As a result, within a very few years the Company';unassisted by Government credits—had established close trading relations with the Soviet authorities, a step that was never regretted. By 1924 large contracts were in hand, and orders, mainly for heavy plant, to a total value of some £5,000,000 were carried out in the period between the wars. M-V turbogenerators of a capacity approaching 1,000,000 kW were installed, and the Company's name became more than ever a household word in Russia.
In Russia the extensive work done in the past had won the Company a high reputation with the Soviet authorities, and in 1927 a six-year technical assistance agreement had been entered into with Machinostroi, the only Russian turbine works then existing; here turbine manufacture to M-V designs was established on a large scale under I. R. Cox, the Company's chief mechanical engineer in Russia.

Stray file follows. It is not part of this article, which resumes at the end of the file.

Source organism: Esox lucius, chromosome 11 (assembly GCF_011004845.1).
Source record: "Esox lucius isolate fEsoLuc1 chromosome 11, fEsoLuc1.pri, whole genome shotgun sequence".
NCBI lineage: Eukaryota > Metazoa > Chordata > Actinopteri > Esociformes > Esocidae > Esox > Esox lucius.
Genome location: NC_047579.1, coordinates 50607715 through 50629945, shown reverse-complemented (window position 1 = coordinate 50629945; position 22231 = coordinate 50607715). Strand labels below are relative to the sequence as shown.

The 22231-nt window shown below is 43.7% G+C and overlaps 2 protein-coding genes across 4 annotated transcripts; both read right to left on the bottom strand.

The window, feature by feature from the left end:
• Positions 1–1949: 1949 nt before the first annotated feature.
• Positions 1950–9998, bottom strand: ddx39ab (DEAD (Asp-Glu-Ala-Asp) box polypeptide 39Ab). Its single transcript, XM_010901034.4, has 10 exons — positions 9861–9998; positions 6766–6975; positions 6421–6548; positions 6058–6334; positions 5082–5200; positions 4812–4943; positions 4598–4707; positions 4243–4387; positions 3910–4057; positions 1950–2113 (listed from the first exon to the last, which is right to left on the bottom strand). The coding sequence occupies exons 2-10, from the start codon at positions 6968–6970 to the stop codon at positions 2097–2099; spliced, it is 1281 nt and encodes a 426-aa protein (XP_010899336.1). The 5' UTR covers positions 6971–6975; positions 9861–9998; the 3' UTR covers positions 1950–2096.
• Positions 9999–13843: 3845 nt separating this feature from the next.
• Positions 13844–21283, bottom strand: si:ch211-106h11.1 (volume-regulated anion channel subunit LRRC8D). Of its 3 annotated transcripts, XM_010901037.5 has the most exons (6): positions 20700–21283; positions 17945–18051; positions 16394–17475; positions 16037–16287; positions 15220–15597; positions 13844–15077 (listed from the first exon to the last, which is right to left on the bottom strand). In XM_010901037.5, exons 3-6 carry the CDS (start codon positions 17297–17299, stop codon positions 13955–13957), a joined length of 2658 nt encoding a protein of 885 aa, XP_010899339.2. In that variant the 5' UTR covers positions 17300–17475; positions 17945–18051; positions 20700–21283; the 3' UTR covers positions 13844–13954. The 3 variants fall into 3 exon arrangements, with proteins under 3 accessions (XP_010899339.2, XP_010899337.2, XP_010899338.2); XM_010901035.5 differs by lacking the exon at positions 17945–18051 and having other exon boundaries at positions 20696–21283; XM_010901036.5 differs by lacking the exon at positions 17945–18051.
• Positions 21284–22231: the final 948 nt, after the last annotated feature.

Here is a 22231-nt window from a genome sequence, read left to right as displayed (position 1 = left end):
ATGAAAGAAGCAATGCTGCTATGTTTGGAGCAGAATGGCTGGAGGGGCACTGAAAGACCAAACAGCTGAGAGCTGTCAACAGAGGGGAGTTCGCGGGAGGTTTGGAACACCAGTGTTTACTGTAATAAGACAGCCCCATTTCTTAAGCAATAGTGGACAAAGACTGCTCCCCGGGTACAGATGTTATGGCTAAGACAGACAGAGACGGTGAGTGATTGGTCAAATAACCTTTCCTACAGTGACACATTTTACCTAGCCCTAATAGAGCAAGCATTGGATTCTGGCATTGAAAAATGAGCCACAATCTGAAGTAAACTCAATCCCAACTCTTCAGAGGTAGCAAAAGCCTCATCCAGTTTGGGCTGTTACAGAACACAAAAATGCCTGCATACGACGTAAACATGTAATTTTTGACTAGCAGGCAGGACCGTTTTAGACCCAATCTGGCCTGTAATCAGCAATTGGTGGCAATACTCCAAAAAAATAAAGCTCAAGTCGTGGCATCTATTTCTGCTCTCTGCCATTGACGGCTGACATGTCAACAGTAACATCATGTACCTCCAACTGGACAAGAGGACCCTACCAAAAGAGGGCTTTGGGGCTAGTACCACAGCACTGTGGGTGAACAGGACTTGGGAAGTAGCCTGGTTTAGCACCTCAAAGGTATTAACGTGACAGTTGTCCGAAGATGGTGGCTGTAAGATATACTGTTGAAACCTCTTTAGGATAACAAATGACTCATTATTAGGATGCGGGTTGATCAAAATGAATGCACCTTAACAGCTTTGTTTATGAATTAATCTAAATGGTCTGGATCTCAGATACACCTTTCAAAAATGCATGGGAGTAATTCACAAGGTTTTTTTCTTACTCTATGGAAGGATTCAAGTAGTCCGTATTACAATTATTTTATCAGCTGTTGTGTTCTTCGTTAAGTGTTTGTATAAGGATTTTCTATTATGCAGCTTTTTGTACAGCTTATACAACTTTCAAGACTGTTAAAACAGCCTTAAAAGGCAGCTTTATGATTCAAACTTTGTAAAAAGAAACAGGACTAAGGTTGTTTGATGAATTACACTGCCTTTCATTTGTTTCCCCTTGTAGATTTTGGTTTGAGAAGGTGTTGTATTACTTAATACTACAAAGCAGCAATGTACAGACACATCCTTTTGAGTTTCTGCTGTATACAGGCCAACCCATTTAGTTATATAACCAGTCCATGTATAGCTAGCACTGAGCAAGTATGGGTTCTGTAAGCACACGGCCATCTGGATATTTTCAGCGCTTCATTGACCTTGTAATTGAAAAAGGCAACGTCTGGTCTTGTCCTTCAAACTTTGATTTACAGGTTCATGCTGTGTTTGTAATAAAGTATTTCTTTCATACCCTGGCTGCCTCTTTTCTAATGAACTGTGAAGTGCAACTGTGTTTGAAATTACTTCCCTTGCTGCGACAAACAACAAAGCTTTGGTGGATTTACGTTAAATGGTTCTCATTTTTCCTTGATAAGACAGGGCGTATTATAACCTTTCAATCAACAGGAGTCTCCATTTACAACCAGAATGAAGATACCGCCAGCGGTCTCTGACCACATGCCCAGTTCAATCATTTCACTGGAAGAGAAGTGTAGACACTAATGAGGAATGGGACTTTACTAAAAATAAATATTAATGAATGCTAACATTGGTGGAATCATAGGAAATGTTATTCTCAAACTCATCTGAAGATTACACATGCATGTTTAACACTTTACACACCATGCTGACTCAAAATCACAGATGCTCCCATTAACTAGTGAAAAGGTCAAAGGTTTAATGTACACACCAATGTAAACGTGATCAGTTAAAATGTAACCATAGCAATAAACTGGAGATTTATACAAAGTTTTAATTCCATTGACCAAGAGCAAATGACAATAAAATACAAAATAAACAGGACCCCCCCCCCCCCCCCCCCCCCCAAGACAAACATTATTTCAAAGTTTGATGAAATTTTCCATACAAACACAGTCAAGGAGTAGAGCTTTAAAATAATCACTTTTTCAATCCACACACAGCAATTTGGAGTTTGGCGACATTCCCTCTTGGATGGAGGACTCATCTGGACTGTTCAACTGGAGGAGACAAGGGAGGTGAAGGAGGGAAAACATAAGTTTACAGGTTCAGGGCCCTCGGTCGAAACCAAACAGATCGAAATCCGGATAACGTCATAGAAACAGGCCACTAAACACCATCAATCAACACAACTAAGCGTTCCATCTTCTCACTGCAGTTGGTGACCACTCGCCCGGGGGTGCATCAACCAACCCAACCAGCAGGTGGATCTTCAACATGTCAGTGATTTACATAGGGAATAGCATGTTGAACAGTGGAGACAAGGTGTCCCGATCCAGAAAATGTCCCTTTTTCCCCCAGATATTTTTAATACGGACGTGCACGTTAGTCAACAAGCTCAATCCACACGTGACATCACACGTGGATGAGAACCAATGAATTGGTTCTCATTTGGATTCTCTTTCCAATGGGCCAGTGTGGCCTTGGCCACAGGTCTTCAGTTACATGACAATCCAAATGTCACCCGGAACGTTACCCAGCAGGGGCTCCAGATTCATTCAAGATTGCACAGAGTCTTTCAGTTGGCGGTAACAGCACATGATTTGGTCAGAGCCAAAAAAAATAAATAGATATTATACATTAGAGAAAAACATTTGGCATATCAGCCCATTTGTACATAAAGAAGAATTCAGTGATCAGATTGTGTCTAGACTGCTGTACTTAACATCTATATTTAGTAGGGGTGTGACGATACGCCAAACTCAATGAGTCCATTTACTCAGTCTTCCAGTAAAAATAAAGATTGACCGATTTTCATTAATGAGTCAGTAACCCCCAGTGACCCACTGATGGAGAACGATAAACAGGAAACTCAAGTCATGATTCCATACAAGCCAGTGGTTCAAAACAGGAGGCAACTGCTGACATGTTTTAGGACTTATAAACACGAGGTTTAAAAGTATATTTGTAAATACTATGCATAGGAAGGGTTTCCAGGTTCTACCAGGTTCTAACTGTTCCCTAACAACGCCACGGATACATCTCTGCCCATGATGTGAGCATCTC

In 1931 another agreement was entered into with the State Electrical Trust, covering large turbines and electrical equipment of all kinds. This lasted for seven years during which the Company trained large numbers of Russian engineers, thus contributing to the industrial development that proved so valuable in the last war.
It was during this period of close association that in March 1933 there came the dramatic news of the arrest on charges of sabotage and espionage of six M-V engineers employed in Russia. These were Allan Monkhouse, L. C. Thornton, W. L. Macdonald, J. Cushny, C. H. de Nordwall, and A. W. Gregory.
In due course the trials took place in Moscow with Vishinsky as prosecutor. Gregory was acquitted, but various degrees of guilt were found against the other prisoners.
Shortly afterwards however, they were released and allowed to return to this country, later to resume their work in less exciting fields.